Do you have a picture of C. chacoensis that you would like to donate to this site? Please see the Armadillos Wanted page to see how you can help.


Cabassous centralis

Northern Naked-tailed Armadillo

Range:

Extreme southern Mexico and Belize to western Colombia and northwestern Venezuela.

Size and Weight:

Head and body length: 300 — 490 mm (11.8 — 19.3 in).
Tail length: 90 — 200 mm (3.5 — 7.7 in).
Weight: 2.0 — 3.5 kg (4.4 — 7.7 lbs).

Description:

Members of the genus Cabassous are closely related to Priodontes, and resemble P. maximus closely except for size. They possess a dark brown to almost black carapace, with yellowish edges. The underparts are yellow-gray. There are five large claws on forefeet, with the middle claw largest. The snout is short and broad, as is the head. There are 10 to 13 moveable bands across the back. Very few armor plates are present on the tail; those that are there are small, thin, and widely separated. The tail is slender and shorter than the body.

Habitat:

Lives in burrows in upland plateaus.

Ecology:

C. centralis walks on the tips of the claws on the forefeet, and the soles of the hind feet. This species can run quite rapidly for short distances when pursued, but more slowly than D. novemcinctus. The animal generally burrows or goes to water to escape. Members of the genus Cabassous are nocturnal. C. centralis feeds mostly on termites or ants, located by smell from leaf litter and soil. The animal uses its large, sickle-shaped third claw to cut small roots as it digs for food in rotting stumps or dead roots, using the long tongue to extract insect prey from tunnels. C. centralis sometimes completely buries itself while digging for food.

Biology:

C. centralis is the only armadillo other than D. novemcinctus found outside of South America. The young are born singly.

Pictures:

(No picture available for C. centralis.)

Do you have a picture of C. centralis that you would like to donate to this site? Please see the Armadillos Wanted page to see how you can help.


Cabassous unicinctus

Southern Naked-tailed Armadillo

Range:

East of the Andes from Venezuela to southern Brazil.

Size and Weight:

Head and body length: 300 — 490 mm (11.8 — 19.3 in).
Tail length: 90 — 200 mm (3.5 — 7.7 in).
Weight: 2.2 — 4.8 kg (4.9 — 10.6 lbs).

Description:

Members of the genus Cabassous are closely related to Priodontes, and resemble P. maximus closely except for size. They possess a dark brown to almost black carapace, with yellowish edges. The underparts are yellow-gray. There are five large claws on forefeet, with the middle claw largest. The snout is short and broad, as is the head. There are 10 to 13 moveable bands across the back. Very few armor plates are present on the tail; those that are there are small, thin, and widely separated. The tail is slender and shorter than the body.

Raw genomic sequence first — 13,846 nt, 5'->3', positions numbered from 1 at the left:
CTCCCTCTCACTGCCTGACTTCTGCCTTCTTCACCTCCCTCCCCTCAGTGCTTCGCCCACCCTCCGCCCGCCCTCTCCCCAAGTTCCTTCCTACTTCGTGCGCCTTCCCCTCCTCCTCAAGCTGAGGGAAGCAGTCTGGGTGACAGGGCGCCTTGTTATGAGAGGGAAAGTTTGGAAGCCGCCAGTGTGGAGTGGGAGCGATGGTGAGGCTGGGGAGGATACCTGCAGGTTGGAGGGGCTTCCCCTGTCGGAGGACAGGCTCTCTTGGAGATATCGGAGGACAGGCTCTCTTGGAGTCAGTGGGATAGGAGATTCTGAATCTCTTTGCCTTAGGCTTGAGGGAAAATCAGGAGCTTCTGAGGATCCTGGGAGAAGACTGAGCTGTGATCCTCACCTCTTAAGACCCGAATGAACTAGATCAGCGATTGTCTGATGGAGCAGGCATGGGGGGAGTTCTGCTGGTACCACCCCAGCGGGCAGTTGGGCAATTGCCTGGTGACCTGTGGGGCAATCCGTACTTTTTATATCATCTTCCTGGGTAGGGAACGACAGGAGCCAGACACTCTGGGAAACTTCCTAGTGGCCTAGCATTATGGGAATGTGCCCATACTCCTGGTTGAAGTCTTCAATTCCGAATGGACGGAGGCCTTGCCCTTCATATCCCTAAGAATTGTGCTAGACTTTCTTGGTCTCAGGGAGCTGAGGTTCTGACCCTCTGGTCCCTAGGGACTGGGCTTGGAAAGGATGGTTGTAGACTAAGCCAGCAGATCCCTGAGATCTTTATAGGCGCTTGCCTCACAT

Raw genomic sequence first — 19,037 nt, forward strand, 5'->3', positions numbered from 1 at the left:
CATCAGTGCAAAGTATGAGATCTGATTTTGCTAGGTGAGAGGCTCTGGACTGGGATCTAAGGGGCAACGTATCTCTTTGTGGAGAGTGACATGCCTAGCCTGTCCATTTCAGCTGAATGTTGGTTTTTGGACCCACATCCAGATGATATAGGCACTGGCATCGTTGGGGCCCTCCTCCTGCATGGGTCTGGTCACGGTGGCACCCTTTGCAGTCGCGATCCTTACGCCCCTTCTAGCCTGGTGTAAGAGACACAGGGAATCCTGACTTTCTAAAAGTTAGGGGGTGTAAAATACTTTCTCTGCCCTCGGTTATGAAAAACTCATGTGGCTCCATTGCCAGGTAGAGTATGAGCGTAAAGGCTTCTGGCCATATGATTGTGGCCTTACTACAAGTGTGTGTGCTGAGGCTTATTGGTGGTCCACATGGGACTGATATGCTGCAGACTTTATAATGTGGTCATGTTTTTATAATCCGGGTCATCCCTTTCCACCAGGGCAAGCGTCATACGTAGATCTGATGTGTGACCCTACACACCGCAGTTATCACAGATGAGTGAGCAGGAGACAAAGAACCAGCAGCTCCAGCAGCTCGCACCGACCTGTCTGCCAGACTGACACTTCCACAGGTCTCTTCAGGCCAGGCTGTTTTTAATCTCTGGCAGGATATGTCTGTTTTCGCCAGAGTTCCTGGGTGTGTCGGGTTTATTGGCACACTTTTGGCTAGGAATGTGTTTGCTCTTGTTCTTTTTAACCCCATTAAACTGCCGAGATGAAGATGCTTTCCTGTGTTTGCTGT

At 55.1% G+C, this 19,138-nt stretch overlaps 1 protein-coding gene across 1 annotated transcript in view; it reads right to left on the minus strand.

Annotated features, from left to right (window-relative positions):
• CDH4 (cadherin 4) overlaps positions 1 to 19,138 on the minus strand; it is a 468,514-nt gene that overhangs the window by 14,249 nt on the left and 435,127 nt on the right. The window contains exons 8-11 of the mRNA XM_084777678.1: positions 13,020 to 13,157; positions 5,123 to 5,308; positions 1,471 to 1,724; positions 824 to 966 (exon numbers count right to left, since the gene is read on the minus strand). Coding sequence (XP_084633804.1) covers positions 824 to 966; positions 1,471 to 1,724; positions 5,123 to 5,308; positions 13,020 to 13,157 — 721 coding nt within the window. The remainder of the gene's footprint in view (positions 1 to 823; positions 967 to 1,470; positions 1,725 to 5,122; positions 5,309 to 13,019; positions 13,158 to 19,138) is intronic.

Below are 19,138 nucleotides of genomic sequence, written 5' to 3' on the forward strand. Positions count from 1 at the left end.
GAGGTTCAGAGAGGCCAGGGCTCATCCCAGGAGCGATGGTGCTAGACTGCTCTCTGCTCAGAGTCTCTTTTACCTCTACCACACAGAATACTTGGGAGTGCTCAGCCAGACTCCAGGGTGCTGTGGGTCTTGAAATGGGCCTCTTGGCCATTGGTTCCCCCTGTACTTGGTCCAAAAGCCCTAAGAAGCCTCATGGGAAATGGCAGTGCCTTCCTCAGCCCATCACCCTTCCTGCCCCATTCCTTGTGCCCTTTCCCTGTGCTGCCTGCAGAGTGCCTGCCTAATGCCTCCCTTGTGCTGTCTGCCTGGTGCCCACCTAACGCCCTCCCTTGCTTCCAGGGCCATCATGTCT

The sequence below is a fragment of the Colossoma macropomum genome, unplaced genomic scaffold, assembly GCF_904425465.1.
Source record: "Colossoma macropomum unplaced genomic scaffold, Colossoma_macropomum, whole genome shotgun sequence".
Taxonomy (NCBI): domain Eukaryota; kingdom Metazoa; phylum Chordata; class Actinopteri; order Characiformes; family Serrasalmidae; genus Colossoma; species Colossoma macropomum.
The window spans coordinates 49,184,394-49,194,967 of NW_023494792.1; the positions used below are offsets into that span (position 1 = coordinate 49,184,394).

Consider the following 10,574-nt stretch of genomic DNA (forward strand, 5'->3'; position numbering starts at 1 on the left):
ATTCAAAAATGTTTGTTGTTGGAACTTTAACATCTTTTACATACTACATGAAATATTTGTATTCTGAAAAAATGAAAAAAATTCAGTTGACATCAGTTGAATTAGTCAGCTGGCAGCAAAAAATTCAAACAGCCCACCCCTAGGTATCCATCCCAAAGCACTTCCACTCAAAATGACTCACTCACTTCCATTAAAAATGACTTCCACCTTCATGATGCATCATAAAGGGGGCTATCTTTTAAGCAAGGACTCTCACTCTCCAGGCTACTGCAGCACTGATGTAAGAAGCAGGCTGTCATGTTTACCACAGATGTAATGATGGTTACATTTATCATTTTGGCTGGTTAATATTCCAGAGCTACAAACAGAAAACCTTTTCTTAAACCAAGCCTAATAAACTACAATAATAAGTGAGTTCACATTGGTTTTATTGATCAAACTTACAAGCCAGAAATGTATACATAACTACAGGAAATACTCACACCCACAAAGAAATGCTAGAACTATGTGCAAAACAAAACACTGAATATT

Habitat:

Lives in a variety of habitats, including grasslands, semiarid and moist lowlands, upland areas, and riversides. Generally dig burrows in open ground or near the base of an embankment. Have not been known to construct nests.

Ecology:

C. unicinctus walks on the tips of the claws on the forefeet, and the soles of the hind feet. This species can run quite rapidly for short distances when pursued, but more slowly than D. novemcinctus. The animal generally burrows or goes to water to escape. Members of the genus Cabassous are nocturnal. C. unicinctus feeds mostly on termites or ants, located by smell from leaf litter and soil. The animal uses its large, sickle-shaped third claw to cut small roots as it digs for food in rotting stumps or dead roots, using the long tongue to extract insect prey from tunnels. C. unicinctus sometimes completely buries itself while digging for food.

Biology:

The young are born singly.

Pictures:
Southern naked-tailed armadilloSouthern naked-tailed armadillo

Do you have a picture of C. unicinctus that you would like to donate to this site? Please see the Armadillos Wanted page to see how you can help.

Sources

Nowak, R.M. 1999. Walker’s Mammals of the World, 6th edition. Johns Hopkins University Press, Baltimore, MD. 158-168.

Additional references listed on the Sources and Credits page.

Abbreviations

IUCN: International Union for Conservation of Nature and Natural Resources

USDI: United States Department of the Interior

CITES: Convention on International Trade in Endangered Species of Wild Fauna and Flora